THE FORMATION AND OPERATION OF THE FIRST NIGERIAN REPUBLIC
Readings divided up among team members:
African aspirations for independence
1. "Manifesto for Presentation to the United Nations Conference, San Francisco, April, 1945"
[from Langley, Pan-Africanism and Nationalism in West Africa, 1973]
2. U. S. Declaration of Independence. Internet Connection.
Parallel statements that show aspirations for independence and the use of natural rights language and assumptions.
Creating Identity in a Colonial World--the role of literature
Ogali E. Ogali, "Veronica Makes Up Her Mind" excerpt from a play to exemplify Igbo
[from Emmanuel Obeichina, Onitsha Market Literature, 1972]
Drama revolves around the traditional father and the "modern" children who want to make decisions against his will. This is also an attempt by Nigerian writers to create a national literature using a second language.
Denunciation of European Imperialism
Nnamdi Azikiwe, excerpts of speeches.
[from Azikiwe, Zik, 1964]
Considered the central figure in Nigerian efforts for independence.
Anticipation of Independence
Alhaji Sir Abubakar Tafawa Balewa, speech in Nigeria's colonial parliament,
[from Balewa, Mr. :Prime Minister, 1964]
THE COLONIAL AND PRE-COLONIAL ERAS IN NIGERIA
Background Readings for all Students
The London Manifesto, August 29, 1921
[Langley, Pan-Africanism and Nationalism in West Africa, 1900-1945, 1973]
Shows connections between African conditions and the concerns of Africans living elsewhere in the world. Also shows assumption that African independence movements would be led by Africans who have acquired western values
Indirect rule in West Africa
Lord Malcolm Hailey, Native Administration and Political Development in British West
Africa (London, 1943). Excerpt
Robert Delavignette, Freedom and Authority in French West Africa (London, 1940). Excerpt for comparison.
Readings show the approaches used by imperial countries for administering colonies.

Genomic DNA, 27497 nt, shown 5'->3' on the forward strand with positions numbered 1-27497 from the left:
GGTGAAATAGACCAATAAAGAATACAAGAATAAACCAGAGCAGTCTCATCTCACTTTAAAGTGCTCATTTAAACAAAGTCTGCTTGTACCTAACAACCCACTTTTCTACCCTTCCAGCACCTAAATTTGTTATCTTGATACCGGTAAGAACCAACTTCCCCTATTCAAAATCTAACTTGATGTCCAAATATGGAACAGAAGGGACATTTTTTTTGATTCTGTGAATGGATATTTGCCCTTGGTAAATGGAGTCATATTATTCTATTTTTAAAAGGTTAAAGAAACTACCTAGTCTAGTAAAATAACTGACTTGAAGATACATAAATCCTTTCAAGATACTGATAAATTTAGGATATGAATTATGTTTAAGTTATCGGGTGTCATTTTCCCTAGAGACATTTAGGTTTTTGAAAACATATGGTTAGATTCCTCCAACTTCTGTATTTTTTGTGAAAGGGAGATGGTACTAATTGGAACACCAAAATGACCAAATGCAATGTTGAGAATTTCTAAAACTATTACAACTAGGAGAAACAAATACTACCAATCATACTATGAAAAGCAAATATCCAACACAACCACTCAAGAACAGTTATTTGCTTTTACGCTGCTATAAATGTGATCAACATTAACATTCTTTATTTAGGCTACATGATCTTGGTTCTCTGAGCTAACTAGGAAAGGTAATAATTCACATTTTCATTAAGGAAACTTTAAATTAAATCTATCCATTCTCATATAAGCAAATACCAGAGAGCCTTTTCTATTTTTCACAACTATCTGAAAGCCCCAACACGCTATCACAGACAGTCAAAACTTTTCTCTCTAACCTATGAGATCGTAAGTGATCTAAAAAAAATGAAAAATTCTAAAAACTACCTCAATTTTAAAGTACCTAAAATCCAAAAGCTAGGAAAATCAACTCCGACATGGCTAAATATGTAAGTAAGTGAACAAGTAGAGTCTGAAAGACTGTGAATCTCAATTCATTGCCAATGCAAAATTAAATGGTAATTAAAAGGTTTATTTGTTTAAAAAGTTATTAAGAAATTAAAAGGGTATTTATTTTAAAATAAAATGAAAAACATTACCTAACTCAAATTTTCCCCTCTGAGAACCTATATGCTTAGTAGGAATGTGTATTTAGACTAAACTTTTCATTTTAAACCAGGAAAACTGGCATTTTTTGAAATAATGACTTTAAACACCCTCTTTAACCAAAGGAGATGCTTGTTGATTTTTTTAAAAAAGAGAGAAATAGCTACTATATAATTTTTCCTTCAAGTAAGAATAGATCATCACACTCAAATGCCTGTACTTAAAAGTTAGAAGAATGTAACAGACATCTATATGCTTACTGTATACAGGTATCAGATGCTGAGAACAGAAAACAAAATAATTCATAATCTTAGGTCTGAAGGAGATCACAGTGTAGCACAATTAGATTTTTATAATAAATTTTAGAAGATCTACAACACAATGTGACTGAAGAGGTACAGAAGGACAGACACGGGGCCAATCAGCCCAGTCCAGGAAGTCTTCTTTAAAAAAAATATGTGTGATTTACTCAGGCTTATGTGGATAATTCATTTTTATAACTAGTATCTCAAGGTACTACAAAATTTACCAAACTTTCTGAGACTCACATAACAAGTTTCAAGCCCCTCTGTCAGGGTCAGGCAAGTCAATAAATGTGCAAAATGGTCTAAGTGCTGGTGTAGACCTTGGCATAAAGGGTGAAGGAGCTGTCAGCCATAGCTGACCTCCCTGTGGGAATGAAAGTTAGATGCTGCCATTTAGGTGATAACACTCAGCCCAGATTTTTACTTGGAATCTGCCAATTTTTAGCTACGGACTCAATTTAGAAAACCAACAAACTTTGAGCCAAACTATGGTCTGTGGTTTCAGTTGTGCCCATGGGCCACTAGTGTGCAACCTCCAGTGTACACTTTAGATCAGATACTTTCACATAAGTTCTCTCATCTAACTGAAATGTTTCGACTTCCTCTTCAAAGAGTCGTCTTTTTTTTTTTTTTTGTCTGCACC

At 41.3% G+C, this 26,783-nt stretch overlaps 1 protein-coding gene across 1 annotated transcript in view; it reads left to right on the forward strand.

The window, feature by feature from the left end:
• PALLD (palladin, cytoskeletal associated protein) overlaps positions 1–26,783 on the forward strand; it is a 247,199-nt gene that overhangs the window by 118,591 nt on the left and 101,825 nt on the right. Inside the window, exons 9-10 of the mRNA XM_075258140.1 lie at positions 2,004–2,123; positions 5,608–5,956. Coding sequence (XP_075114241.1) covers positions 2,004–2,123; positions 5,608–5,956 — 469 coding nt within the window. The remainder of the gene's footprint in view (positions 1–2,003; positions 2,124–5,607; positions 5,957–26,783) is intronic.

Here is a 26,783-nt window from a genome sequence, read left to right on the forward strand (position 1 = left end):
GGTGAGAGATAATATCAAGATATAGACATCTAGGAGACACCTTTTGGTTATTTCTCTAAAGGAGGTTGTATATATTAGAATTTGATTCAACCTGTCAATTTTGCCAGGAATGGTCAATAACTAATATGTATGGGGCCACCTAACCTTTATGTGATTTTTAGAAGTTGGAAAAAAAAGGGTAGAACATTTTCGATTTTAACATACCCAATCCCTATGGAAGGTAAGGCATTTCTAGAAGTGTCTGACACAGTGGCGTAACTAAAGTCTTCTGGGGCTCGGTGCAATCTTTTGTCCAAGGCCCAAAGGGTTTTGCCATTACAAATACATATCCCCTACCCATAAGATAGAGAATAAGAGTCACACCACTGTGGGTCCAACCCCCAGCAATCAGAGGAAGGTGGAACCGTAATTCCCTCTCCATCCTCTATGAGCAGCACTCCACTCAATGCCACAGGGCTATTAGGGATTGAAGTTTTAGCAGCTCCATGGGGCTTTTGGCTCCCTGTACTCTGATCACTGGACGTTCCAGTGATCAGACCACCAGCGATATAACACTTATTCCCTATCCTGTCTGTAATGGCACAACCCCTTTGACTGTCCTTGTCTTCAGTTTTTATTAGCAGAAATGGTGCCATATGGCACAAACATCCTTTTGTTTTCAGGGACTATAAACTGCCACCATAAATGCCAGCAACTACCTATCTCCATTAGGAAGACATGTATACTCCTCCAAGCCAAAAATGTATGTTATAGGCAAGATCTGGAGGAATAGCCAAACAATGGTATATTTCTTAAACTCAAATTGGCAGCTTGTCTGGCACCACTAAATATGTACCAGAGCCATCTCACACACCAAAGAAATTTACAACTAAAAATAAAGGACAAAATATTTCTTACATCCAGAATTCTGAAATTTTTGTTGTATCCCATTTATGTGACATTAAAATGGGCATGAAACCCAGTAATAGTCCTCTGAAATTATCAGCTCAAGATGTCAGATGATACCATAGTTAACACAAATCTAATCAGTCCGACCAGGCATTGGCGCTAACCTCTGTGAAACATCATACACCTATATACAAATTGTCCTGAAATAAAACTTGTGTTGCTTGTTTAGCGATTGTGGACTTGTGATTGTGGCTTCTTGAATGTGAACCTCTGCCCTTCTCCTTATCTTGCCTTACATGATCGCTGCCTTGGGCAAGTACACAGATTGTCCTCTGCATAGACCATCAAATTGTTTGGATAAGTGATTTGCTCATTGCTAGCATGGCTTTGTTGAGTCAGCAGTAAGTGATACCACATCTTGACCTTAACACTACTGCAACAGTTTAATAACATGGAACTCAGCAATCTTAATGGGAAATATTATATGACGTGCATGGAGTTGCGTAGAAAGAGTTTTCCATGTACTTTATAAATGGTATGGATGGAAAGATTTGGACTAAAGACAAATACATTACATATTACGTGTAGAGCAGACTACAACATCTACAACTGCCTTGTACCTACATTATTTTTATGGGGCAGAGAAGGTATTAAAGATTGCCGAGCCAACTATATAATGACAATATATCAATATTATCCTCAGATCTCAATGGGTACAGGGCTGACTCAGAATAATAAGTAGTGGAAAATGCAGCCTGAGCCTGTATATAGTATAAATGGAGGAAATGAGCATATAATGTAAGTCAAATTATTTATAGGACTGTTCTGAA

Readings divided up among team members
Riot or Rebellion: The Women's Market Rebellion of 1929
[from Margery Perham, Native Administration in Nigeria (London, 1937). Excerpt.
Insight into Nigerian and British understandings of one another in a report of a riot/rebellion from the region that will later try to become Biafra.
The Corrupting Influences of the West
Early Impressions of Igbo and European
[from Orizu, (title missing in my notes), 1944]
Assumption that Africans with western educations will lead independence movement
Herman Koler, German doctor, observations of Igbo life, 1840 (excerpt)
E. N. Okechukwu, Igbo Village Democracy, (1973) (oral history excerpt)
Nkwonto Nwuduaku, Memories of Slave Trade, 1974 (oral history excerpt)
Uwaga Okeanya, View of Europeans, 1972 (oral history excerpt)
[all from Isichei, ed., Igobo Worlds, 1978]
Oral histories and a print report all dating back to 19th or very early 20th century experiences of life before direct European contact.
The White Man's Burden
[from The White Man in Africa; full citation missing and to be added]
A reading about early colonial conditions and British expectations fro Northern Nigeria, the region that will dominate Nigerian government after independence and against which the Biafrans will rebel.
SLAVERY--THE EUROPEAN IMPACT
Excerpts from the writings of Equiano Olaudah. Internet source.
Famous memoir of his slave experiences from Africa to the new world. An Igbo living in the 1700s.
West Africa Review Internet Journal
Collection of essays discussing the impact of slavery on Africa (secondary source for era)
ECHOES OF THE BIAFRAN ERA IN NIGERIA TODAY
Ken Saro-Wiwa. Internet
Connection to biographical information about the noted Nigerian writer executed by the Abacha regime in the mid-1990s.